Last Friday, Minette Batters, President of the National Farmers Union, had a meeting with our Prime Minister.  Her key objective was to obtain assurances that the government would not sacrifice the interests of UK farmers on the altar of a post-Brexit trade deal, as a result of which they would have to face the cold wind of cheap food imports from farming systems operating to lower standards.

Will Boris make a binding commitment to prevent the import of food produced to lower standards? I’m not holding my breath.

Why would he not do that? I think the answer may lie with Dominic Cummings who is sitting in the back room at Number 10, poring over his black box and keeping his finger on the pulse of mainstream public opinion. My fear is that Cummings might well be counteracting Minette’s advocacy, arguing that even the combination of a million petition signatures plus Jamie Oliver’s campaign, is still not registering significantly enough as an electoral issue for the majority of the British public to justify a change of policy.

Should we feel despondent about this? Definitely not, because there is no doubt that Minette and Jamie’s campaign is tapping into a great and growing interest in the quality and provenance of our future food systems.

However, we should also recognise that if Cummings is briefing the Prime Minister that not enough people think this is a voting issue yet, he may actually be telling us the truth! Namely, that in order to force Number 10 to address the critical issues of climate change and biodiversity loss by improving the conditions for truly sustainable and regenerative farming, we have to inform and mobilise a much larger number of people. Because, in the end, Governments will always be largely ruled by the collective opinion of their citizens, who will either re-elect them or otherwise, and slavishly following Cummings’ dark arts algorithm box is probably the Prime Minister’s best hope of getting re-elected. It is also what persuades him to convert opinion into policy.

There is actually nothing new about all this. Let me give two examples, both of which relate to previous prime ministers. The first is from my Soil Association days. Lady Eve Balfour, the niece of Prime Minister Arthur James Balfour, was also the founder of the Soil Association. In establishing this organisation, she argued that its most important objective, was ‘to harness the power of informed public opinion’ to drive change in our food and farming systems. That was in 1946, and here we are, nearly 80 years later and we haven’t yet succeeded!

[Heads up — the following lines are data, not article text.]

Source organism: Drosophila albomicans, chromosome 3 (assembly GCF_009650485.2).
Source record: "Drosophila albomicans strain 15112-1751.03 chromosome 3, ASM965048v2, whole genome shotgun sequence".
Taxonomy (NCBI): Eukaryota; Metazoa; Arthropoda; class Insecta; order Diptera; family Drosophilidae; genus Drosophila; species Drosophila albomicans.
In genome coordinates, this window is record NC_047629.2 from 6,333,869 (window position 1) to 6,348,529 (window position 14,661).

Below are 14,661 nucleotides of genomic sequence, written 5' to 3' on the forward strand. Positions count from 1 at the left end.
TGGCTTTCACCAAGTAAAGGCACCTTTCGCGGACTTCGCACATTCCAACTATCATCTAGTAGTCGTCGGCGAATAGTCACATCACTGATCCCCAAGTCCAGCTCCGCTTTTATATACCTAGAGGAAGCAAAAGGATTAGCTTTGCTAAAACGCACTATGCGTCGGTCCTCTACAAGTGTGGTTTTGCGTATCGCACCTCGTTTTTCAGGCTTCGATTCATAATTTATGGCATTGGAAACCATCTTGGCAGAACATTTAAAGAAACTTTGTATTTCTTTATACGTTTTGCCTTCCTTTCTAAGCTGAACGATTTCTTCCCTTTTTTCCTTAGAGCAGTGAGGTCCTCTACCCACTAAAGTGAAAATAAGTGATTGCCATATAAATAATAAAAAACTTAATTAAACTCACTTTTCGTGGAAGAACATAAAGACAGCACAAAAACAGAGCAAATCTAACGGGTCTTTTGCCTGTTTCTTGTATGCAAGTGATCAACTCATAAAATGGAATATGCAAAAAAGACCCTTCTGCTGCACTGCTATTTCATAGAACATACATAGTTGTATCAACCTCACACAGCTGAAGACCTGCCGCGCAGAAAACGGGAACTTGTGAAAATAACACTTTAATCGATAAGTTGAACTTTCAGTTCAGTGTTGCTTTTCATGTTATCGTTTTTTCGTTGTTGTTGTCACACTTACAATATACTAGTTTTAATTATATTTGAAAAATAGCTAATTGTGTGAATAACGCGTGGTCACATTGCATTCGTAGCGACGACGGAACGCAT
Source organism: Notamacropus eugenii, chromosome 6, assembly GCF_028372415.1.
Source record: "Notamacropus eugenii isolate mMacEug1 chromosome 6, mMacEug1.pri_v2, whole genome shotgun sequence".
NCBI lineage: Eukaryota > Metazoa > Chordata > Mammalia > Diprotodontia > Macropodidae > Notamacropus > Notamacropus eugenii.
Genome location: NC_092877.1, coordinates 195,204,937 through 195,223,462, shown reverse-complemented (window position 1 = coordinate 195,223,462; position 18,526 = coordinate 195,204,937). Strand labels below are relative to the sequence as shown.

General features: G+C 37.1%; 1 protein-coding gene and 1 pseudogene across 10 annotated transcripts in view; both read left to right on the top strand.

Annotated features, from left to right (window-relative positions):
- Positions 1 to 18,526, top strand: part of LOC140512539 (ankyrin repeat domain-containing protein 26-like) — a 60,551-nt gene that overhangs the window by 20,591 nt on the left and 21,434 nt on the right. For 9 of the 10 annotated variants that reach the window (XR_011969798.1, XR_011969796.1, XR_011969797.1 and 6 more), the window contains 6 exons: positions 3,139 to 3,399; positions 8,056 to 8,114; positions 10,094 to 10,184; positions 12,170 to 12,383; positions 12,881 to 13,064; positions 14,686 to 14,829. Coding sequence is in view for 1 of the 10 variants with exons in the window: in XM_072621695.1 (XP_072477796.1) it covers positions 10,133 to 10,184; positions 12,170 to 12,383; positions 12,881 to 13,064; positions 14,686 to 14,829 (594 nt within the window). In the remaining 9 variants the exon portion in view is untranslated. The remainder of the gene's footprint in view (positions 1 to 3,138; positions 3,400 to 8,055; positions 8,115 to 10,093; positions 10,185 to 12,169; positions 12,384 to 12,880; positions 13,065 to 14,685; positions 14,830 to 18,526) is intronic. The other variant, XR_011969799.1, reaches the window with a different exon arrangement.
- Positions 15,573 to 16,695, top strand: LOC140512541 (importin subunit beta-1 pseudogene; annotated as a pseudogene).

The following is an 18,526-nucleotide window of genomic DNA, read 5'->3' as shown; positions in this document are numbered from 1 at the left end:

The other Prime Minister was Tony Blair. He also had the equivalent of Dominic Cummings at Number 10, a team of backroom data geeks, plus Alastair Campbell, who had his full attention, because he knew, as Boris now knows, that ‘Middle Britain’ is what gets prime ministers re-elected. So, right now, their correct conclusion may well be that the majority of the public still care more about the cheapness of food than they do about regenerative and sustainable agriculture. In other words, a million signatures is still a significant minority.

For this relatively uninformed majority, perhaps understandably, the apparent cheapness of food (even though as we know it isn’t really cheap at all) prevails over any emergent interest they might have in spending more on foods that are better for people and better for the planet.

The perhaps unpalatable truth is that, for all our campaigning efforts over the decades, as John Humphrys brutally reminded me in our recent podcast, we have still not succeeded in mobilising a sufficient volume of informed public opinion at the scale which is necessary to drive political change from the top down. This sounds a very negative conclusion, but actually we shouldn’t see it that way. What we have made progress in, is influencing public opinion which has shifted substantially in the last few years, inspired by events from the Paris Climate Agreement to David Attenborough’s recent Netflix film highlighting the existential threats now facing humanity. But when it comes to food, we still have some way to go in persuading mainstream public opinion that to address these threats, we must transform food and farming systems.

So it’s really very simple – all we need to do is to reach enough of the voting public to mobilise those in Number 10, and ultimately, the Prime Minister (who simply wants to get re-elected) and we will, as night follows day, instigate the policy changes that we have been advocating for so long.

Can we do this? Yes, we can! I mentioned David Attenborough who wrote me a charming note a couple of weeks ago in response to my request to interview him in a podcast, saying that he didn’t know enough to discuss these issues with me. Attenborough has long been a hero of mine, as he is of millions of people in the UK and globally, but he is also a focus group! In this connection, his relative ignorance about the impact of our food and farming systems, as he modestly admitted in his note, is mirrored by millions of other people throughout the world.

So this is our call to action. Our efforts to create an informed body of public opinion to date is only relative, as illustrated by Jamie Oliver and Minette Batters’ success in obtaining 1 million signatures to support higher standards of food imports. Make that 5 million (or maybe even 20 million!) and Government will listen!